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Women's Health: Doctors develop easier test for high blood pressure in pregnancy

Risk for the complication can be evaluated with a single urine sample instead of 24-hour collection

High levels of protein in the urine could signal a serious pregnancy complication known as pre-eclampsia, but the standard test, involving 24 hours of urine collection, is fraught with problems. Canadian researchers believe a single urine sample can be used instead.

Pre-eclampsia can occur in the second half of pregnancy, and involves high blood pressure and swelling of the face and hands. The only cure is delivery of the baby, but doctors may choose to manage the condition through bed rest and close monitoring until the baby has a good chance of surviving outside the womb.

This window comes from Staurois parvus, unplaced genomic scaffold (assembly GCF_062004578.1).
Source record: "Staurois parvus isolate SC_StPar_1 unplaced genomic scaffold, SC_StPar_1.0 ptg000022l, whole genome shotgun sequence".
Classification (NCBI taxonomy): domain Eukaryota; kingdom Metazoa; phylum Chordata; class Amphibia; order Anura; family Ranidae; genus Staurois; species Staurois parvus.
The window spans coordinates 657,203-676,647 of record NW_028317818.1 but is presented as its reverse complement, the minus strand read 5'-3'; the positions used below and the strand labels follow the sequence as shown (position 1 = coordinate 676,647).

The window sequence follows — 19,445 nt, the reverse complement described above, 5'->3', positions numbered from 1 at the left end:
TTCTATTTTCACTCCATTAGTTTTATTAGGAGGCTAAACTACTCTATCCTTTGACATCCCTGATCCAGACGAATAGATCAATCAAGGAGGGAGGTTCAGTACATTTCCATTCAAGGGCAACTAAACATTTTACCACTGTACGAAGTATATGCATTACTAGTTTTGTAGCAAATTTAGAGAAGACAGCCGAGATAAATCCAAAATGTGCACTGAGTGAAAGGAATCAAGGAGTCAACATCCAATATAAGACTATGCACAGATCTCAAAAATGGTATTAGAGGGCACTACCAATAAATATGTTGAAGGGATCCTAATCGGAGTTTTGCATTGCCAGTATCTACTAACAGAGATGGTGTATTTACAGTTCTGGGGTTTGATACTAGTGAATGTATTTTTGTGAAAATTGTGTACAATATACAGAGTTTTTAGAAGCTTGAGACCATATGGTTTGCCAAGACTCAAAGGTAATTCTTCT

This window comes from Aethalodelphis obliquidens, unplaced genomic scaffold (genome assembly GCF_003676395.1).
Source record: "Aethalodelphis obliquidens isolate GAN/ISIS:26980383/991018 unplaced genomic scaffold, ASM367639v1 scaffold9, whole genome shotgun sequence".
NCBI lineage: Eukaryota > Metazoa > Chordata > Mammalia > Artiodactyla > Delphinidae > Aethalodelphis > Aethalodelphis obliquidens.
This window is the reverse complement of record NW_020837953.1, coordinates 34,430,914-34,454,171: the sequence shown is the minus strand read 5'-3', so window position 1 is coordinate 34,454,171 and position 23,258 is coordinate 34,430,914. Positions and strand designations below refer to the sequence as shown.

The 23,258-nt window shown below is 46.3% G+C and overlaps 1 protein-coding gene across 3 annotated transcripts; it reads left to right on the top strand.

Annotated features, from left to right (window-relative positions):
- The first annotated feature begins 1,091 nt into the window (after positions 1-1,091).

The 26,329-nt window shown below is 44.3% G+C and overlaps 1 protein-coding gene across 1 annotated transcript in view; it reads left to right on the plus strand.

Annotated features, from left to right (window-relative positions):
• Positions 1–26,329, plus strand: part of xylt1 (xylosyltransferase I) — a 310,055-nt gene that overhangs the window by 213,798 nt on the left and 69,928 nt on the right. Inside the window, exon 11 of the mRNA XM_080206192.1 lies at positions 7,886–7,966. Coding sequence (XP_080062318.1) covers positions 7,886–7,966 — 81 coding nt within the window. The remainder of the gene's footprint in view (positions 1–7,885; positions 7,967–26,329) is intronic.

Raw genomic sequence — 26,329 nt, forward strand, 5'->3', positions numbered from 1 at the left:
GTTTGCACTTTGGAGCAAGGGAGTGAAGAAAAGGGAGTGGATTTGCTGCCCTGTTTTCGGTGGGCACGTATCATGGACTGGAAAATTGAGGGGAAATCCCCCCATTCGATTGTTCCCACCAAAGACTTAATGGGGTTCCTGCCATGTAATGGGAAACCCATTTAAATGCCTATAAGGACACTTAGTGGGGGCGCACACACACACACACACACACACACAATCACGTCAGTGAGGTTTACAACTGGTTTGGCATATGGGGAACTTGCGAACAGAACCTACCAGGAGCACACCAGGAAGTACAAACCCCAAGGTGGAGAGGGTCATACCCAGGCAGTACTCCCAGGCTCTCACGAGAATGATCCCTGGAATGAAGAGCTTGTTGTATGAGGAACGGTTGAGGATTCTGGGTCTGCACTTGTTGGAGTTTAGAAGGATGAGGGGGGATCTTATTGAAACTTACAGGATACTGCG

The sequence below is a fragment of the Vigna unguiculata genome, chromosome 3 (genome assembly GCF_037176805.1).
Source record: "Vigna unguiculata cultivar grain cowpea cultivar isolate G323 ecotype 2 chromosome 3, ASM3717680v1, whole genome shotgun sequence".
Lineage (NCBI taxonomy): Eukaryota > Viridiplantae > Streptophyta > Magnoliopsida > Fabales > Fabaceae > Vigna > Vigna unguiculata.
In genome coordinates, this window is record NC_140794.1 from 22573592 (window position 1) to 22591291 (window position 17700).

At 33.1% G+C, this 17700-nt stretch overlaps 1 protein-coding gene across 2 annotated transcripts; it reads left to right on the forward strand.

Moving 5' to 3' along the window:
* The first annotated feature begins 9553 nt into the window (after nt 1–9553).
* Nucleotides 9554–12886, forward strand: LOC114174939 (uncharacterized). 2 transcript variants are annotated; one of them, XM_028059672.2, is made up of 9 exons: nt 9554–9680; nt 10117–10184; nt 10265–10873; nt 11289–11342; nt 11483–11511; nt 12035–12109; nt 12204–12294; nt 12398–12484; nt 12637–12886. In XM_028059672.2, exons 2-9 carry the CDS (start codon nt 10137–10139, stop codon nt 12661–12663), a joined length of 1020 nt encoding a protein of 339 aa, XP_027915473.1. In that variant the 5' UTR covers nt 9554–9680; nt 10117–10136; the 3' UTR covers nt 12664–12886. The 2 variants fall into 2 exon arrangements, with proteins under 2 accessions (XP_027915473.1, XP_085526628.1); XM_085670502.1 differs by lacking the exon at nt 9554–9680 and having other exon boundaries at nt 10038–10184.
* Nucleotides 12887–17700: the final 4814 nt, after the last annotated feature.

Dr. Annie Lamontagne of the University of Montreal says 24-hour urine collection is the gold standard for measuring protein in the urine, but the test is time-consuming and expensive, and the results could be rendered inaccurate if the collection isn’t done properly.

As an alternative, Lamontagne says doctors could use the ratio of protein to a substance called creatinine in a single urine sample. She and her colleagues found that this more convenient test was just as accurate as 24-hour urine collection.

Lamontagne notes the protein-to-creatinine ratio is a standard test in adults and children, but there has been little consensus on its use during pregnancy. Her team compared the protein-to-creatinine ratio with 24-hour urine collection in 88 pregnant women being tested for high blood pressure and found there was a high level of agreement between the two tests.

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